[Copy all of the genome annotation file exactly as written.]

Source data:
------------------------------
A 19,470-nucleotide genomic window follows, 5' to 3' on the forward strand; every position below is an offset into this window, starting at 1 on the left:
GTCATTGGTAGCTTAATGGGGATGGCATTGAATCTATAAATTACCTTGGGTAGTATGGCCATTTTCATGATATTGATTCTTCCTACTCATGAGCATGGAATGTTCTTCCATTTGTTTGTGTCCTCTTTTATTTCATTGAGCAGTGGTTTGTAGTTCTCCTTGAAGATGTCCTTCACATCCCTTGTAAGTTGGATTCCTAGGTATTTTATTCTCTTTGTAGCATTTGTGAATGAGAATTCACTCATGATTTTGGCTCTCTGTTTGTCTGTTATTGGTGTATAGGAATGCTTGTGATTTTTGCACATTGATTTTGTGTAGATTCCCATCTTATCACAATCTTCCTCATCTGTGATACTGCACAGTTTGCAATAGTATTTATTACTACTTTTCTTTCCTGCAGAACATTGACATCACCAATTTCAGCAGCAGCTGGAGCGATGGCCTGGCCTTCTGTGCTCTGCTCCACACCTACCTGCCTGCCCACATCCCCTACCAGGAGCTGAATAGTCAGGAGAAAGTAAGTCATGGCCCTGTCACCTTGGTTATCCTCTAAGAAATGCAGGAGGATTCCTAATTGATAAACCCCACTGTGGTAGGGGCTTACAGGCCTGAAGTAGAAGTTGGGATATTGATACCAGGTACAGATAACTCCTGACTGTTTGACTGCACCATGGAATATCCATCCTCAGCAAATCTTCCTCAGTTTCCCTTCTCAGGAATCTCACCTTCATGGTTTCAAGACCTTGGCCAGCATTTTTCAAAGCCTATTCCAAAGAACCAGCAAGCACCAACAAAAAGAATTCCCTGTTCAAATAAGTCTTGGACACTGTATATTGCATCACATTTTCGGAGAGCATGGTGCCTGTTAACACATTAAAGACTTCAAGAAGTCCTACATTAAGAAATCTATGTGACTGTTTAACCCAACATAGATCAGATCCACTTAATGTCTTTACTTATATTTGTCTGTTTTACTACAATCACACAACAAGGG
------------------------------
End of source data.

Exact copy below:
A 19,470-nucleotide genomic window follows, 5' to 3' on the forward strand; every position below is an offset into this window, starting at 1 on the left:
GTCATTGGTAGCTTAATGGGGATGGCATTGAATCTATAAATTACCTTGGGTAGTATGGCCATTTTCATGATATTGATTCTTCCTACTCATGAGCATGGAATGTTCTTCCATTTGTTTGTGTCCTCTTTTATTTCATTGAGCAGTGGTTTGTAGTTCTCCTTGAAGATGTCCTTCACATCCCTTGTAAGTTGGATTCCTAGGTATTTTATTCTCTTTGTAGCATTTGTGAATGAGAATTCACTCATGATTTTGGCTCTCTGTTTGTCTGTTATTGGTGTATAGGAATGCTTGTGATTTTTGCACATTGATTTTGTGTAGATTCCCATCTTATCACAATCTTCCTCATCTGTGATACTGCACAGTTTGCAATAGTATTTATTACTACTTTTCTTTCCTGCAGAACATTGACATCACCAATTTCAGCAGCAGCTGGAGCGATGGCCTGGCCTTCTGTGCTCTGCTCCACACCTACCTGCCTGCCCACATCCCCTACCAGGAGCTGAATAGTCAGGAGAAAGTAAGTCATGGCCCTGTCACCTTGGTTATCCTCTAAGAAATGCAGGAGGATTCCTAATTGATAAACCCCACTGTGGTAGGGGCTTACAGGCCTGAAGTAGAAGTTGGGATATTGATACCAGGTACAGATAACTCCTGACTGTTTGACTGCACCATGGAATATCCATCCTCAGCAAATCTTCCTCAGTTTCCCTTCTCAGGAATCTCACCTTCATGGTTTCAAGACCTTGGCCAGCATTTTTCAAAGCCTATTCCAAAGAACCAGCAAGCACCAACAAAAAGAATTCCCTGTTCAAATAAGTCTTGGACACTGTATATTGCATCACATTTTCGGAGAGCATGGTGCCTGTTAACACATTAAAGACTTCAAGAAGTCCTACATTAAGAAATCTATGTGACTGTTTAACCCAACATAGATCAGATCCACTTAATGTCTTTACTTATATTTGTCTGTTTTACTACAATCACACAACAAGGG